“…but perfect love casteth out fear: because fear hath torment.” 1 John (King James Version)
I went home and told my mom that I was scheduled to fight Pat Reed at the Mr M after school. God how I miss my mother! She asked me how I felt about it, and I told her I was afraid. I had never been in a fight before, especially with the caliber of warrior like Pat Reed. She told me that she was going to teach me how to fight. And she did. We went into the back yard and she instructed me that I needed to keep my hands up. She talked about punching in the nose, and fighting fair. But mostly she told me to fight to win. I took an exam cram because the time of testing was at hand. As the hour approached, she took out some of my old Catholic School uniform khakis that I hadn’t worn since I started attending public school because she knew there might be a fray involved and she didn’t want me to tear my “good clothes”. I had to leave and I told her to stay at home. This was something I had to do by myself. I hopped on my bicycle and headed up the street. I wanted to turn around, but I DIDN’T.
“The children of Ephraim were armed and carrying bows, yet they turned back in the day of battle.” Psalm 78:9 (Amplified Bible)
The appointed time came. I was standing in the field adjacent to the store ready to get my ass thoroughly kicked. Pat Reed was late. I stood there with my friends anxious with anticipation. Time flew. Still no Pat. The sun started to set. My enemy, the object of my paralyzing fear was a no-show. In my mind he was going to make quick work of me and walk away in triumph with my bloody liver stuck to the top of a very sharp stick. It never occurred to me that the reason he never showed was because of my courage. It seems that as long as everyone feared Pat Reed, he had no need to show whether he was as tough as we all imagined or not. I never realized that my one single act of courage: simply agreeing to fight, would throw his world into a tizzy. And he would be exposed as a fraud. I can’t begin to tell you how freeing that day was. It was as if I walked out of a cave that imprisoned me my whole life into the light of confidence in myself.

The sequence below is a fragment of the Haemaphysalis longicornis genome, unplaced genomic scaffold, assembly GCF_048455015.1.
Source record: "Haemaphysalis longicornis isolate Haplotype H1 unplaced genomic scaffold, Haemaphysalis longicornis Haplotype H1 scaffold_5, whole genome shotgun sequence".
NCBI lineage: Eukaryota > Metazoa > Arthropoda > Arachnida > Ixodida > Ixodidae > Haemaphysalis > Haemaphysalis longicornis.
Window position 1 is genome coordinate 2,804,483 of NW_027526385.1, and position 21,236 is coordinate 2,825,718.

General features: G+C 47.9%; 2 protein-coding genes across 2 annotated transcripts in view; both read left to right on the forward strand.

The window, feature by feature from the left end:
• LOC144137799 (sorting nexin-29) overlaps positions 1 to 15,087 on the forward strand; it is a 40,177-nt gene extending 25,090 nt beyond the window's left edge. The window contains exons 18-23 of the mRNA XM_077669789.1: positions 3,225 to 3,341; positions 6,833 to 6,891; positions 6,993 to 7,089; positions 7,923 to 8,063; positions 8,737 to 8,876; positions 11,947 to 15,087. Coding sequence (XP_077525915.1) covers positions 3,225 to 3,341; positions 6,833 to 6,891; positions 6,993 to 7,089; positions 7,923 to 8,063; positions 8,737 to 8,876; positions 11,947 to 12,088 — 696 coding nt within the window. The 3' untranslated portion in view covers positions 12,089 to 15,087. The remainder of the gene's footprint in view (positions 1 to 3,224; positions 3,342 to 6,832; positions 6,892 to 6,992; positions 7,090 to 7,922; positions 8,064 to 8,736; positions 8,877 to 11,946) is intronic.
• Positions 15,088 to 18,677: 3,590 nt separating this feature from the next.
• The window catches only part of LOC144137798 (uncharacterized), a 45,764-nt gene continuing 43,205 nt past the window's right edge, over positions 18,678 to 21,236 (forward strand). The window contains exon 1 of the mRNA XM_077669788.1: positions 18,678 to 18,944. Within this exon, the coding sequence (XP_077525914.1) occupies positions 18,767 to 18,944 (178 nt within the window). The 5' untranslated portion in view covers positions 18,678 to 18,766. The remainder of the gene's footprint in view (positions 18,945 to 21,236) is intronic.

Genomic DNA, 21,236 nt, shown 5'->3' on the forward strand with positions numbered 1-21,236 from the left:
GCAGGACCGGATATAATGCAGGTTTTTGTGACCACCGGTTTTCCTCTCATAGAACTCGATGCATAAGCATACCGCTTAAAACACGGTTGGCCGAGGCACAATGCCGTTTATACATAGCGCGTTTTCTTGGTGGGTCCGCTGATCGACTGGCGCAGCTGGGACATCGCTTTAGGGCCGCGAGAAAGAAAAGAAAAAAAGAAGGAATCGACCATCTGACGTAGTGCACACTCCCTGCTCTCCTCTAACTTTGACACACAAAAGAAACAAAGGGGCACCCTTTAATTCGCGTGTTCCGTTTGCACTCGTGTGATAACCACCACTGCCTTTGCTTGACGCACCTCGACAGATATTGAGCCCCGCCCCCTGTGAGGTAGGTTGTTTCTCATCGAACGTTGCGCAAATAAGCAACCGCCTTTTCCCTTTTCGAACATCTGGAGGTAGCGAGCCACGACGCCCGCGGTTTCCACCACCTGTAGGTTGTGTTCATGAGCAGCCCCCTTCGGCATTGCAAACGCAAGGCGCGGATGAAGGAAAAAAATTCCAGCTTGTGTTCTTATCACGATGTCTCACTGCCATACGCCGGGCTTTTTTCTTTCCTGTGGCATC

Months later my friends and I were riding our bikes to the fireworks stand to buy some bottle rockets. We had made launchers to shoot Roman candles and bottle rockets at about everything we could. There on the side of the road coming towards me was Pat Reed. As his bike approached, I would be lying if I said I didn’t feel fear. He stopped and looked at me, and demanded my brown paper sack full of fireworks. I dismounted my bike and said in defiance: “No”! Then I did something that changed the course of my life forever. I walked over to him and pushed him down. He got up, but he didn’t swing at me. He looked stunned and picked up his bike. He quickly got on and rode away as fast as he could. I couldn’t believe it. The object of my terror, the bane of my school existence, the nonvanquishable foe was nothing but a little boy with a need for some serious counseling. I was determined to never be held hostage to that kind of fear ever again!
So why do I write this story? Because I read my daughter’s blog tonight and it made me sad. I wonder if my mother felt sad when she thought about how much I was afraid of Pat Reed. And I also wonder why I never took my daughter in the backyard and taught her how to fight when she was young. I now wish I would have told her how to punch financial fears right in the nose. I lament not having taken out the khaki garments of faith and told her to “bitch slap” the enemy when he whispers in her ear how God will not provide for her. I regret not showing her how to hold her fist of assurance in God right in front of her face to fend off heavy blows. I wish I could hold her as fear rides her way on her road to the fireworks stand. And most of all, what I wouldn’t give to be able to watch her as she pushes the despair of her not knowing what to do right off of his rusty bicycle. She is such a warrior. But somehow I forgot to tell her that. I always tried to let her know that she is loved. But sadly, I did a very poor job of letting her know how strong she is. She has no idea that Pat Reed is actually afraid of her, and not the other way around. But if she will just ride towards Mr M in expectation, I believe that God will show her things that will change her life forever.
“Behold, God is my salvation; I will trust, and not be afraid: for the LORD JEHOVAH is my strength and my song; he also is become my salvation.” Isaiah 12:2 (King James Version)